It seems that life gets stranger by the day. The more we learn the less we seem to know about it.
Maybe we forgot that the truth is far simpler then we think.
If it is a simple thing, what is stopping us from knowing it?
After thinking on this question for a few days I came to a conclusion.
We are naturally inquisitive creatures and spend a good amount of time investigating our world. There is a lot to dig into, especially with the development of the internet.
But at some level we do arrive at a general truth or the truth about a particular issue. Most often, we reject it because it is not what we want it to be. In spite of this, we continue to dig, rarely finding what we expect is hiding just below the surface. We gain facts, but no wisdom and become increasingly discontent as a society.
(Wisdom is the positive and efficacious use of facts guided by experience and good judgment.)
Today more then ever, our high standard of living and our reliance on technology to solve every problem imaginable – physical, cultural, emotional and spiritual – is reinforcing our method of searching for expectations and not the truth.
Consequently, it is pushing us farther away from the simple truths that are right in front of us. Sad to say, most leaders from around the world seem to suffer from the same faulty thinking.
The history books I have read over the years have shown me that this kind of thinking appears in many societies at many different times. When it becomes the dominate perception on all levels of the society, it usually ends poorly for all involved.
So, what might a few of those simple, over looked truths be?
The ten commandments. For any culture to thrive it needs a moral standard that is unalterable. Build your house on rock, not sand.
Use the tools at hand. Most of the tools we need to succeed have been given to us on the day we were born! We just have to identify what they are and learn to use them wisely.
Take responsibility for your own life. It is yours and no one else’s.
Our biggest obstacle and opportunity is our own personality. Employe the ancient Greek maxim – Know thyself. (This was the first of the three maxims inscribed above the forecourt of the Temple of Apollo at Delphi – circa 6th century B.C..)
Listen to the older generations. Everything we are doing, and have yet to do, they have probably done. There is so much wisdom to learn from them if we listen.
Be generous, be kind. Everyone is fighting a battle we know nothing about.
For the last few years, I have been cooking chicken breasts for my wife to put on the salads that she takes to work.
The plan was to create a simple and quick recipe, this way I would be able to prepare it every week, no matter how busy I was. Having gotten this process to a place of semi-perfection, (nothing I do ever gets to really be called perfect, just exceptional near misses) its’ time to share what I have learned.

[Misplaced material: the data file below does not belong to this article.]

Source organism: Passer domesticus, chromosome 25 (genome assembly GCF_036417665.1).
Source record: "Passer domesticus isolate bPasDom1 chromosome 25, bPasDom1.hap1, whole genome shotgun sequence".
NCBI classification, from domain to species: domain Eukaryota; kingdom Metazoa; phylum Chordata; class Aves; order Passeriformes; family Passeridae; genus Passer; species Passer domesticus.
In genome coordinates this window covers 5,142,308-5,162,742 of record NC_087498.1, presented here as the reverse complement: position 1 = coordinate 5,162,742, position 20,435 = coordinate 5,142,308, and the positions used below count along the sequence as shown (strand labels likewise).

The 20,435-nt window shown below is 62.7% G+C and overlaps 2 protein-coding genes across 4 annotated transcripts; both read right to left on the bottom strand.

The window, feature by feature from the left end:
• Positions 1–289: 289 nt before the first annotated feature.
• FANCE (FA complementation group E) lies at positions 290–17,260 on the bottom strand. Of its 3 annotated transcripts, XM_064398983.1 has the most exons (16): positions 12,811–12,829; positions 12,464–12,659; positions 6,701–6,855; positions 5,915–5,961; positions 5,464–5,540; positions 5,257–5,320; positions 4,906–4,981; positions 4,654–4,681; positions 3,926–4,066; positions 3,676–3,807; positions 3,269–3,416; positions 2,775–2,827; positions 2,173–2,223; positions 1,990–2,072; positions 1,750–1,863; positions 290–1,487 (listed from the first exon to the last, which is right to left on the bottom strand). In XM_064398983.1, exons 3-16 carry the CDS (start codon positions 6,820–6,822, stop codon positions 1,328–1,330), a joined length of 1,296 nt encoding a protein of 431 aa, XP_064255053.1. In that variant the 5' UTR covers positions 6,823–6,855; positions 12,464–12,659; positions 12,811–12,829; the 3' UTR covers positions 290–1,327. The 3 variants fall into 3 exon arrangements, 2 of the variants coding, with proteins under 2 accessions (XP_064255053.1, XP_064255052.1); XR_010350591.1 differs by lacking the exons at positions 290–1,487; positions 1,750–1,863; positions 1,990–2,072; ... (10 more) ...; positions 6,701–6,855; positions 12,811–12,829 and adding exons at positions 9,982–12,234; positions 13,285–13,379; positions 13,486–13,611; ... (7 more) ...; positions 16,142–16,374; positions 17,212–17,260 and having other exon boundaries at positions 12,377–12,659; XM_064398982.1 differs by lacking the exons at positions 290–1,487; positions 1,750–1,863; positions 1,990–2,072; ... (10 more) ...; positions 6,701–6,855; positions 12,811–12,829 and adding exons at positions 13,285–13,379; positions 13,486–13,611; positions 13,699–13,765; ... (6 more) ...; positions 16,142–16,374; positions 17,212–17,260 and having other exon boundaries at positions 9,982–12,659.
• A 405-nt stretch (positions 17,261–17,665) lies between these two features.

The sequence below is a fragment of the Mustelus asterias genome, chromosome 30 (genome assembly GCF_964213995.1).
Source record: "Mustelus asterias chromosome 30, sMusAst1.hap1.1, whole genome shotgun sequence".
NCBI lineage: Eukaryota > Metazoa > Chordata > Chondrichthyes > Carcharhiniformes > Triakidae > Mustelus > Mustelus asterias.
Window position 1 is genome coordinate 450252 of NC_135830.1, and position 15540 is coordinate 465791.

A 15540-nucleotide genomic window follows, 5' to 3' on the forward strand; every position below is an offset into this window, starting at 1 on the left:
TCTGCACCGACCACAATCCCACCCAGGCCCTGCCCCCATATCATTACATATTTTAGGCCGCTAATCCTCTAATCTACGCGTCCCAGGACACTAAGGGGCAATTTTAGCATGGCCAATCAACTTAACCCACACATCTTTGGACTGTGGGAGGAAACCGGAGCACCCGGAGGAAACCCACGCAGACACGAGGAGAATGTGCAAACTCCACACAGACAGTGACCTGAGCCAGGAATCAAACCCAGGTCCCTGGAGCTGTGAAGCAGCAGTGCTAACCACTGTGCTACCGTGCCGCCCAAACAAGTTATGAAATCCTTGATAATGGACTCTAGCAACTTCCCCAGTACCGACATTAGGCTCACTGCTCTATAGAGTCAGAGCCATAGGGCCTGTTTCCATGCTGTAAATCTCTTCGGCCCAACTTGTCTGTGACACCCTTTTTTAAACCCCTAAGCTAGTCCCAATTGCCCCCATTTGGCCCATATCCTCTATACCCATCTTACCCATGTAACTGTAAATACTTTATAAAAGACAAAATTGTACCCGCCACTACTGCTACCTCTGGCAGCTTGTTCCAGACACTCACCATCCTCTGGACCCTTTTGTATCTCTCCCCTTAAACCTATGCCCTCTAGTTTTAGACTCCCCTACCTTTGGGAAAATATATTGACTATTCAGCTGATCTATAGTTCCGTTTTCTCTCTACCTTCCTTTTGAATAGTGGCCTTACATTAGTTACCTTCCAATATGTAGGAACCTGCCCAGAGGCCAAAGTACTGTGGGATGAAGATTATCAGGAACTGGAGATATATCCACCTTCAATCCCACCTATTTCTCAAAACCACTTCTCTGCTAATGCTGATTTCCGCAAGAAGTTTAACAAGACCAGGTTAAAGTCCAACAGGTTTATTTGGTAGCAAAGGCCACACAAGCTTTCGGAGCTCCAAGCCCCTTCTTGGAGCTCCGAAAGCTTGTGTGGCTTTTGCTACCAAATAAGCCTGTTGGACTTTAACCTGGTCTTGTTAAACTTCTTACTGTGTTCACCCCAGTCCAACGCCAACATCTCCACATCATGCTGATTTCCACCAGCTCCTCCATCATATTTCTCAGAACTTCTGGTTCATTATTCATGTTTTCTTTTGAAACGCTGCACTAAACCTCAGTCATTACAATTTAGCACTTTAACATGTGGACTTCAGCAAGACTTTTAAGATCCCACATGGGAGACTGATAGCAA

Essentially, I am marinating two large boneless, skinless chicken breasts in a 12 oz freezer bag and letting them infuse with flavor over night in order to be cooked off the next day. I use a basic marinade base – 6 oz salad oil to 2 oz of white vinegar. Different ingredients are added to this base to create a specific flavor. The addition of an acid, the vinegar and lemon juice, break down the protein and tenderize the chicken. The addition of salad oil spreads the flavor over the chicken as well as aids in the grilling process by not allowing the breast to stick to the grill grates.
If the juice of a citrus fruit is added, you may want to reduce the vinegar a little. On the marinades with heavier flavors, try red wine vinegar instead of white. On the liter flavored marinades, try rice wine vinegar instead of white.
The first step is to pound down the thick side of the breasts. (When the handles of my old rolling pin broke off, I converted it to a cutlery bat.) Place the breasts in the freezer bag and close the zip lock. Now, firmly and steadily pound down the thick side with a cutlery bat or the flat side of a meat hammer. Don’t pound is so hard that it tears; five or six good hits all around that area should be sufficient. Flattening that thick end helps them to cook more evenly; locking it in the bag keeps the raw chicken from flying all over your kitchen.
The chicken can be cooked on the grill, or, the entire contents of the bag can be poured into a small roasting pan, covered with foil, and baked at 400 until done. Try cooking it one way, then the other, and you will taste a significant difference in the flavor and texture.
All recipes were seasoned with sea salt and freshly ground black pepper.
A few more comments that may be useful.
When adding the flavoring to the bag, put half the ingredients on one side and half on the other.
If you are able, flip the bag over a few hours after it goes in the fridge.